This is what the world's best cartoonists are saying about the election results.
Well, it’s over.
I mean OVER.
“Everything that needs to be said has already been said. But since no one was listening, everything must be said again.” --André Gide
I posted some analysis of the election at the bottom of this post. But let’s move onto public education.
There was plenty of local coverage of the education propositions that passed in California: 51, 55, 58, 59.
Georgia and Massachusetts both refused to open the floodgates to charter schools. Perhaps after all the national coverage from the Network for Public Education’s Carol Burris, they saw California as a cautionary tale.
Myra Blackmon explains what’s next for Georgia here.
Edushyster tells us why the statewide ban on the charter cap went down in flames in Massachusetts.
Since the presidential campaigns included almost no talk about federal education policy, we can look to Indiana to see what is coming our way. We have good reason to believe that Mike Pence will play an active role in the administration. He already booted Chris Christie from Trump’s transition team. He’s a grown-up Republican, rather than a pre-verbal toddler. Pence speaks the language of the Republicans who still hold a sweeping majority in the House and a narrower majority in the Senate.
So let’s call Indiana the Trump/Pence pilot program.
Hoosier buddy in education? Not Mike Pence
Stop feeling reassured by checks and balances on federal executive powers. Pence is not a Republican in the traditional “local control” sense. This is the governor who signed a law that allowed businesses to discriminate based on their religious beliefs. The NCAA (that’s not a typo) pressured him to moderate it, saying they’d pull their lucrative Final Four tournament from the state otherwise.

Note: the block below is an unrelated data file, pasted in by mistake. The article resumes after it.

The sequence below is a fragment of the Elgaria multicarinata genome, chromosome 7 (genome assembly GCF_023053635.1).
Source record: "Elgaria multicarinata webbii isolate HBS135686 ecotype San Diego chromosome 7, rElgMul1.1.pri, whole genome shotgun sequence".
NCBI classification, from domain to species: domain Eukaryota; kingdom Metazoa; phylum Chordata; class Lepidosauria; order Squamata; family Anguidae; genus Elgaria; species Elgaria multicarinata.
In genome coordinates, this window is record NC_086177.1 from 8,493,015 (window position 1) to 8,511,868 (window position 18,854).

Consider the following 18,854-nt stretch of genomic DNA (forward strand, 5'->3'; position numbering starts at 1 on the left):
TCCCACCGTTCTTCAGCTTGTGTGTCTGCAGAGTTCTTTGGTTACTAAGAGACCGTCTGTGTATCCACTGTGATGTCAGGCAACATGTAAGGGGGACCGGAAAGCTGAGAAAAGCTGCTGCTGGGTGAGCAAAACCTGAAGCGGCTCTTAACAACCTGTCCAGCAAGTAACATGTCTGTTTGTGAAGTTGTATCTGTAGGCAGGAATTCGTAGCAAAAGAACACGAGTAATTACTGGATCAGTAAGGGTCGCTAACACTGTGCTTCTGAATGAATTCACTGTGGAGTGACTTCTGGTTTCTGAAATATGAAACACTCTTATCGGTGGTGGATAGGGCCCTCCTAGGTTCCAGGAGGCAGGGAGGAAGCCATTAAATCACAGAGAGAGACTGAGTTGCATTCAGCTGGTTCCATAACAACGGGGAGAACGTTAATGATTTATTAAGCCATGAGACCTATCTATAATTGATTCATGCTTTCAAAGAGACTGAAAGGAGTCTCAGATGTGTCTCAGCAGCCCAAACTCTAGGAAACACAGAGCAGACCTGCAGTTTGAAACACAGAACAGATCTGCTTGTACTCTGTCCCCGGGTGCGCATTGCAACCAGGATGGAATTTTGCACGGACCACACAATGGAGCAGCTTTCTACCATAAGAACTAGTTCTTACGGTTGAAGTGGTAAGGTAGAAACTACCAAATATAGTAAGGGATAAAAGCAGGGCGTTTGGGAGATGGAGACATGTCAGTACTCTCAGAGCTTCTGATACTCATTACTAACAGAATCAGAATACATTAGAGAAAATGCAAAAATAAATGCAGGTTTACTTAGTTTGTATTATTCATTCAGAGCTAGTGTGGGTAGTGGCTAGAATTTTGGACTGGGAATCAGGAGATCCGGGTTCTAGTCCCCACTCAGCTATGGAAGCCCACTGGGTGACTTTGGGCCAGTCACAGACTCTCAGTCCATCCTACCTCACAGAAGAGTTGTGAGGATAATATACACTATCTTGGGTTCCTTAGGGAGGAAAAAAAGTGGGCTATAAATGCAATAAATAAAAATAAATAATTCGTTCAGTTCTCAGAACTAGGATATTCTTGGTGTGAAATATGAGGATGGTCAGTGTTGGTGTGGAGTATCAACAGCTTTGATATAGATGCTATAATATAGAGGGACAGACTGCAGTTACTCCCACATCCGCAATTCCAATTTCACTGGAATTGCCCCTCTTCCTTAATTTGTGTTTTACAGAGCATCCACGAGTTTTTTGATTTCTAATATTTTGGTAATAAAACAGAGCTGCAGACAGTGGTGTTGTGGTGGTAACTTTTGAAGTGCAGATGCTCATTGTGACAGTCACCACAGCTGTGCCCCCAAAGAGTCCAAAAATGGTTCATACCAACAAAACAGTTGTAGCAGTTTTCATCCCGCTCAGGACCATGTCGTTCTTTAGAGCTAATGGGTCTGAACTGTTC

He also signed a law preventing Indiana municipalities from passing any laws restricting the use of plastic bags.
Pence stripped the independent State Superintendent of Schools, Glenda Ritz, of most powers and created a second Department of Ed that he could control. She received more votes than he did and their terms were rife with conflict. Read about their war here.
If advocates for public education across the country fought against charters and testing with Bush/Obama, think now about a fight for local control, more testing than you can possibly imagine, school letter grades, merit pay, and federal incentive programs for vouchers in addition to charters.
Don’t tell yourself, “At least he’ll get rid of CCSS.” Out of political expedience, Pence essentially renamed Common Core for Indiana and required a new battery of standardized tests.
Vouchers are hardly ever discussed in California, but in Indiana, they’re a mainstay of “school choice.” My high school US History teacher, who now works for the Indiana State Department of Education (you can thank/blame him and a couple others for my interest in public policy), sent me this article a couple of weeks ago to explain what vouchers have done in my home state:
The report by the Center for Evaluation and Education Policy at Indiana University called Indiana’s voucher program one of the most expansive in the country. No annual audits are required and there is no cap on the number of vouchers that are distributed. Sounds like California charter law. Poking a hole in the phony It's over. — PS connect: